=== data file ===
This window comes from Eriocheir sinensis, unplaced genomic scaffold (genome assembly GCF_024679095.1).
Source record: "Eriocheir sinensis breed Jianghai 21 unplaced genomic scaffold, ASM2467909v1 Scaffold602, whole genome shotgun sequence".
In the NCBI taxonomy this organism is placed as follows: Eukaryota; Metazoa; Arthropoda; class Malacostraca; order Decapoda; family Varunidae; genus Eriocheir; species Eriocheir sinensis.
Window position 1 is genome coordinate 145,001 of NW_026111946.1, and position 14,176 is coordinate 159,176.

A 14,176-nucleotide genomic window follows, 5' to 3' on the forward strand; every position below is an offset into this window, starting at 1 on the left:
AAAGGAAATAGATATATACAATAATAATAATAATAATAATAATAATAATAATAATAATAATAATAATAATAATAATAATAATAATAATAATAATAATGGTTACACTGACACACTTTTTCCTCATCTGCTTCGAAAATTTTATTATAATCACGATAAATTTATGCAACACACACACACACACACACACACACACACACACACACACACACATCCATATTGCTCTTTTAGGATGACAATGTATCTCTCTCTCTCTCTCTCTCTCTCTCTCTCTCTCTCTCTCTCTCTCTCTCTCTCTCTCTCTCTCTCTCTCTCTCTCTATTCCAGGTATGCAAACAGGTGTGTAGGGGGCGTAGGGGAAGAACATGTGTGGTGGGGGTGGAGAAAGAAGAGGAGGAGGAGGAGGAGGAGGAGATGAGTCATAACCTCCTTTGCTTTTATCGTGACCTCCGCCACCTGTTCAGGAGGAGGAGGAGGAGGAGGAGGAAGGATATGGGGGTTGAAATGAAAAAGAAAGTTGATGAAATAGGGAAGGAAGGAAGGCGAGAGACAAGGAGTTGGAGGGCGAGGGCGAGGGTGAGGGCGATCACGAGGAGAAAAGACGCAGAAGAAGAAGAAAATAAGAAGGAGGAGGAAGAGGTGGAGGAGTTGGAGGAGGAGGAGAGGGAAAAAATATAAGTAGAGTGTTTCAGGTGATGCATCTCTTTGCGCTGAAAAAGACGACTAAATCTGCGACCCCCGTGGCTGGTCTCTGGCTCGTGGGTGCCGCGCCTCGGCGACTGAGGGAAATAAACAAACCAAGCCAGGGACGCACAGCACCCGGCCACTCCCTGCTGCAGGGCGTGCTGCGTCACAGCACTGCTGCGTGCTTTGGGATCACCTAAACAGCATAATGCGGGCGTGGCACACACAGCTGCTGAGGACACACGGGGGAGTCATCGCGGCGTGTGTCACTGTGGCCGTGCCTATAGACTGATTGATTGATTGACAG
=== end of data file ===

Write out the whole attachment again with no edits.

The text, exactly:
This window comes from Eriocheir sinensis, unplaced genomic scaffold (genome assembly GCF_024679095.1).
Source record: "Eriocheir sinensis breed Jianghai 21 unplaced genomic scaffold, ASM2467909v1 Scaffold602, whole genome shotgun sequence".
In the NCBI taxonomy this organism is placed as follows: Eukaryota; Metazoa; Arthropoda; class Malacostraca; order Decapoda; family Varunidae; genus Eriocheir; species Eriocheir sinensis.
Window position 1 is genome coordinate 145,001 of NW_026111946.1, and position 14,176 is coordinate 159,176.

A 14,176-nucleotide genomic window follows, 5' to 3' on the forward strand; every position below is an offset into this window, starting at 1 on the left:
AAAGGAAATAGATATATACAATAATAATAATAATAATAATAATAATAATAATAATAATAATAATAATAATAATAATAATAATAATAATAATAATAATGGTTACACTGACACACTTTTTCCTCATCTGCTTCGAAAATTTTATTATAATCACGATAAATTTATGCAACACACACACACACACACACACACACACACACACACACACACACATCCATATTGCTCTTTTAGGATGACAATGTATCTCTCTCTCTCTCTCTCTCTCTCTCTCTCTCTCTCTCTCTCTCTCTCTCTCTCTCTCTCTCTCTCTCTCTCTCTCTATTCCAGGTATGCAAACAGGTGTGTAGGGGGCGTAGGGGAAGAACATGTGTGGTGGGGGTGGAGAAAGAAGAGGAGGAGGAGGAGGAGGAGGAGATGAGTCATAACCTCCTTTGCTTTTATCGTGACCTCCGCCACCTGTTCAGGAGGAGGAGGAGGAGGAGGAGGAAGGATATGGGGGTTGAAATGAAAAAGAAAGTTGATGAAATAGGGAAGGAAGGAAGGCGAGAGACAAGGAGTTGGAGGGCGAGGGCGAGGGTGAGGGCGATCACGAGGAGAAAAGACGCAGAAGAAGAAGAAAATAAGAAGGAGGAGGAAGAGGTGGAGGAGTTGGAGGAGGAGGAGAGGGAAAAAATATAAGTAGAGTGTTTCAGGTGATGCATCTCTTTGCGCTGAAAAAGACGACTAAATCTGCGACCCCCGTGGCTGGTCTCTGGCTCGTGGGTGCCGCGCCTCGGCGACTGAGGGAAATAAACAAACCAAGCCAGGGACGCACAGCACCCGGCCACTCCCTGCTGCAGGGCGTGCTGCGTCACAGCACTGCTGCGTGCTTTGGGATCACCTAAACAGCATAATGCGGGCGTGGCACACACAGCTGCTGAGGACACACGGGGGAGTCATCGCGGCGTGTGTCACTGTGGCCGTGCCTATAGACTGATTGATTGATTGACAG